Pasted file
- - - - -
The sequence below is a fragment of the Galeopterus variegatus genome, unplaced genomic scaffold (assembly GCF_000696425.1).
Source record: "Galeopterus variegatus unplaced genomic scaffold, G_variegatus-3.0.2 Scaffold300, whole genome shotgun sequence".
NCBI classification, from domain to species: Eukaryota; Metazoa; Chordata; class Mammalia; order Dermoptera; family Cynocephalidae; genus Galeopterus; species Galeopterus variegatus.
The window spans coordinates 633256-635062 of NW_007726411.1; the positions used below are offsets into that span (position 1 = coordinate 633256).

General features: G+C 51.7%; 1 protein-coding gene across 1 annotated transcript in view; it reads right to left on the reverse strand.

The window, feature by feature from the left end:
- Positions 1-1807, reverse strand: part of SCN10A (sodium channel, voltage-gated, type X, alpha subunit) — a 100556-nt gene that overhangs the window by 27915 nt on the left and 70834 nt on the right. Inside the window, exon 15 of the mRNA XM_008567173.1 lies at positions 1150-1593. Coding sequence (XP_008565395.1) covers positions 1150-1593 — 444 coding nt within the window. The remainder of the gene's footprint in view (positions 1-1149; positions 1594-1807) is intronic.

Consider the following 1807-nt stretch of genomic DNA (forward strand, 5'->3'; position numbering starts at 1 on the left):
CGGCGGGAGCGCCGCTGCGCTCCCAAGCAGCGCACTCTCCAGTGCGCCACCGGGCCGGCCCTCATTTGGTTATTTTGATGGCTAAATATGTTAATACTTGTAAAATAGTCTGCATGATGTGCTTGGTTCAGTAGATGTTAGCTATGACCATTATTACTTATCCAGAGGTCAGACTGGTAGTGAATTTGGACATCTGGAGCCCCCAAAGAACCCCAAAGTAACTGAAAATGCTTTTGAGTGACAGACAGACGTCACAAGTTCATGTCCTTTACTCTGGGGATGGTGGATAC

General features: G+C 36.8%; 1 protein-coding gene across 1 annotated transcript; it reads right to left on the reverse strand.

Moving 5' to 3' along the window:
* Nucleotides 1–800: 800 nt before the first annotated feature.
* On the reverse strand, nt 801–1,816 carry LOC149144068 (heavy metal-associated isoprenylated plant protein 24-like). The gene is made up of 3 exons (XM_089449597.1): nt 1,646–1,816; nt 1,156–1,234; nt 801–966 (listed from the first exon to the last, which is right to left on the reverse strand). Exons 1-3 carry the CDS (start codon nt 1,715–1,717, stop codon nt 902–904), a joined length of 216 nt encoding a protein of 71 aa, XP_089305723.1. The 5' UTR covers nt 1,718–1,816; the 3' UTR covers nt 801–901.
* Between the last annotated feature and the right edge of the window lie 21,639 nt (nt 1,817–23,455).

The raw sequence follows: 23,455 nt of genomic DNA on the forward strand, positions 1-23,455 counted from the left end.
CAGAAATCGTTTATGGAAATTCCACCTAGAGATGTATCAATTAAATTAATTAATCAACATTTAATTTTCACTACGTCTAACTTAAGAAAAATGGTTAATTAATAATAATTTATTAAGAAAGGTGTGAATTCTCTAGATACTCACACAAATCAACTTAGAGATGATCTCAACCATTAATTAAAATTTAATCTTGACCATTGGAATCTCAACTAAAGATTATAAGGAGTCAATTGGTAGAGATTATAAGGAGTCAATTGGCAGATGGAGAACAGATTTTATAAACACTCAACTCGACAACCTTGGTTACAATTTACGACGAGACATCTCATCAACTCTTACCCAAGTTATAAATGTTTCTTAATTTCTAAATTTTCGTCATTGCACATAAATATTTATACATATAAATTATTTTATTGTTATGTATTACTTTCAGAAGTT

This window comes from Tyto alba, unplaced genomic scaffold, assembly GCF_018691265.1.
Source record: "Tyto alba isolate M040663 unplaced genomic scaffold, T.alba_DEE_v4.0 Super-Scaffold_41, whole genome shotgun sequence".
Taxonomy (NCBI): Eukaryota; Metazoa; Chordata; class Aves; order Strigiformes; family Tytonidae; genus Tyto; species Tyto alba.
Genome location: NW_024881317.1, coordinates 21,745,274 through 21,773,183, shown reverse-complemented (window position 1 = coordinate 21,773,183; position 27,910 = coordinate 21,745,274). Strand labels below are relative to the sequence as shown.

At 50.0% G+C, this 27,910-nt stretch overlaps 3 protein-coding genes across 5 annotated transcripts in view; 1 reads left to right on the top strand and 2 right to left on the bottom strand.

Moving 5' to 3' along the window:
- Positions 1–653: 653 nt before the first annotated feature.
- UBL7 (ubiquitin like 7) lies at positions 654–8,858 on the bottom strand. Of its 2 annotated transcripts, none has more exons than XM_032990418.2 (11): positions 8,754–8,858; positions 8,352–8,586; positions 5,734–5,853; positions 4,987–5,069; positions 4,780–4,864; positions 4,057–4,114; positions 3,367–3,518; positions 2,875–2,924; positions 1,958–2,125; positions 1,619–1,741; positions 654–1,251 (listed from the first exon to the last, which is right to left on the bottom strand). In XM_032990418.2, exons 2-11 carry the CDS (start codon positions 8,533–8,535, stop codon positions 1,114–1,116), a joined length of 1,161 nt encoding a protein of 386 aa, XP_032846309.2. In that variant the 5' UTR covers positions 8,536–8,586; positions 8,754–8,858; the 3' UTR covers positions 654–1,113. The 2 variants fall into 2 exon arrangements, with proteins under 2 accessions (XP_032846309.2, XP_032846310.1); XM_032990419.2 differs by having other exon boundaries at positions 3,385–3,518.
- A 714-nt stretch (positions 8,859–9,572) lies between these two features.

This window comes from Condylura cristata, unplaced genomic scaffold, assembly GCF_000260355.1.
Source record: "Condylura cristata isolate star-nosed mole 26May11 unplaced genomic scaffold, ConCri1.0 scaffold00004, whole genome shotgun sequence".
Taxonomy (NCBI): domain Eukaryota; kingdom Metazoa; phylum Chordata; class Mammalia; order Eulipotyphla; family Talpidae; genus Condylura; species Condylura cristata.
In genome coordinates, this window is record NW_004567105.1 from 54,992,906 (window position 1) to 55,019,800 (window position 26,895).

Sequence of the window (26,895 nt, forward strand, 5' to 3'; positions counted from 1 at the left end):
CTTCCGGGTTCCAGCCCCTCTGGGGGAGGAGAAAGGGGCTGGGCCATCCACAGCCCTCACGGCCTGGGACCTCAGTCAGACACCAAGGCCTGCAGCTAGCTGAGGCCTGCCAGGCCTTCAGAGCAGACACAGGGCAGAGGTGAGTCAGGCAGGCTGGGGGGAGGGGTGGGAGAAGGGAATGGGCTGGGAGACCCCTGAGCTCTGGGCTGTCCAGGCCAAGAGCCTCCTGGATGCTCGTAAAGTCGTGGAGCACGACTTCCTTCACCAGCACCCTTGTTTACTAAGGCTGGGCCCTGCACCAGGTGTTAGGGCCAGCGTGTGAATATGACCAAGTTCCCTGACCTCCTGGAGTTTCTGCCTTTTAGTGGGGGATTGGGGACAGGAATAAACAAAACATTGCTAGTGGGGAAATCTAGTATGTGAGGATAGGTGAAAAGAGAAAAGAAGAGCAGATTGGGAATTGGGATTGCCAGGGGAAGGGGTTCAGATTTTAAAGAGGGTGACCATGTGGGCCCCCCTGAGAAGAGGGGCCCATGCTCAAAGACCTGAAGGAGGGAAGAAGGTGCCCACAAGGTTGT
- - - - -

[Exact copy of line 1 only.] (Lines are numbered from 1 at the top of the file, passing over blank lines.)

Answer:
The sequence below is a fragment of the Galeopterus variegatus genome, unplaced genomic scaffold (assembly GCF_000696425.1).